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  • Apple's First Patriotic App Rejection?


    Some aren't sure what to make of the App Store's decision to reject what would have been a cool "Mad Libs"-style app for the iPhone. But Apple isn't willing to share the laughs with this one. And because they can't, neither can we.

    Perhaps Lex Friendman at MacWorld put it best:

    Try this one on for size: Apple on [day] rejected an iPhone app devoted to [phrase] for [ridiculous reason]. This time, the answers are "Monday," "contacting your Congressional representatives," and "including caricatures of all 540 members of both houses of Congress, which Apple has deemed offensive."
    Although some are saying the App Store's decision to reject the app was "patriotic" because the company doesn't want to encourage the mockery of elected leaders in the United States, others think the App Store had less noble reasons... like just following "policy."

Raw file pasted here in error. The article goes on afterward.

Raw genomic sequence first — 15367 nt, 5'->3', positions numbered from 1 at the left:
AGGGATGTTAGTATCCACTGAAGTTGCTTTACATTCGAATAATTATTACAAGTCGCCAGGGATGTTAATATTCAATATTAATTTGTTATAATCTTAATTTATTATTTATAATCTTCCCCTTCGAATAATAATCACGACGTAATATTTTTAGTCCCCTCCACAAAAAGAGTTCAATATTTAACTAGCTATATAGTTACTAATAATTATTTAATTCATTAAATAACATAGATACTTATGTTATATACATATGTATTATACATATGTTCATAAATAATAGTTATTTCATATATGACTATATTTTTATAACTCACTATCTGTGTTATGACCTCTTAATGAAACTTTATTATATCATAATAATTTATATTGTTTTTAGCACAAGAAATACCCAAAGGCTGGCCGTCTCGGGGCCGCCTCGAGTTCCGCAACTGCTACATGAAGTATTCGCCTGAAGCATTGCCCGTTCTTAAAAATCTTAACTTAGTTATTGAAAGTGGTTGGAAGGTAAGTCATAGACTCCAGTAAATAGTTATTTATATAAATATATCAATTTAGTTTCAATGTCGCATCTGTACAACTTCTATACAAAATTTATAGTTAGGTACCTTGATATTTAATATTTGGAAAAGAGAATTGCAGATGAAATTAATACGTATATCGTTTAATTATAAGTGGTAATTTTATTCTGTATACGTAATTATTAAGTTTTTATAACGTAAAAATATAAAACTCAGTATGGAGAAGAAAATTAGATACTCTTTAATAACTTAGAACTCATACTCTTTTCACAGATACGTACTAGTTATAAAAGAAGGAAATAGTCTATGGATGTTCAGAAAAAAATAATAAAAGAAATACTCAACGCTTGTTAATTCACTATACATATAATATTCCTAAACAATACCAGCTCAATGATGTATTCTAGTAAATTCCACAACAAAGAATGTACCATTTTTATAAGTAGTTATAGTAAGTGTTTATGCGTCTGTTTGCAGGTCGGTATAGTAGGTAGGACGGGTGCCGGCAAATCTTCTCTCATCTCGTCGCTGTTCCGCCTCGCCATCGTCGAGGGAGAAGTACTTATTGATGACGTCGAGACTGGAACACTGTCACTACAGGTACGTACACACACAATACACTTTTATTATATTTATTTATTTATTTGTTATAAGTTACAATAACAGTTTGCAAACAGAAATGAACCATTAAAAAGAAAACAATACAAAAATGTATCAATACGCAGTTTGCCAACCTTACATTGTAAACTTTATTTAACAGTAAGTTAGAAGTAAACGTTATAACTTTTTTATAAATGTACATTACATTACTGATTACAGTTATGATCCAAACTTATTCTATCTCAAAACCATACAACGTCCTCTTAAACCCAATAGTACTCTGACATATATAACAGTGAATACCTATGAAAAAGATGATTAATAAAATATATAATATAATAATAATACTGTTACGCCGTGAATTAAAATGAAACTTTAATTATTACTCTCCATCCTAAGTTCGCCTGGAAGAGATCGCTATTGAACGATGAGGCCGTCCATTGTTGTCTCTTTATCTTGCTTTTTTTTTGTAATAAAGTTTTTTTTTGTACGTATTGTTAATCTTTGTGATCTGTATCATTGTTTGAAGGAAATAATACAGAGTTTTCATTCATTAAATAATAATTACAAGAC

Tom Richmond, who serves as an artist for MAD Magazine, broke the news on his blog about Apple shooting down the app he and entrepreneur Ray Griggs created called "Bobble Rep," a complete database of every elected member of Congress, their contact information (for search by zip code) and, instead of a photo, a unique caricature of each Congressperson and Senator.

    It's those caricatures that Apple apparently considers "content that ridicules public figures," a violation of Section 3.3.14 of the iPhone developer agreement, and a reason that Apple's previously cited for rejecting apps that poke fun at politicians.
    In case you were wondering, the app gets its name because shaking the iPhone or iPod causes the caricature's head to bobble around.

    Sounds cathartic, right? Maybe they can make a sequel to the app that features the heads of App Store reviewers.
    Although there is no shortage of developers confounded and frustrated to learn that their seemingly harmless app has been rejected, the often hypocritical or downright confusing approval process still doesn't seem to be impairing the overall number of apps submitted and ultimately admitted to the app store. Most developers, after all, bounce back with a revised, more acceptable app. And, hopefully, that's exactly what Mr. Richmond will find a way to do with his creative work that deserves to see the light of day.

    Image via tomrichmond.com
    This article was originally published in forum thread: Apple's First Patriotic App Rejection? started by Michael Essany View original post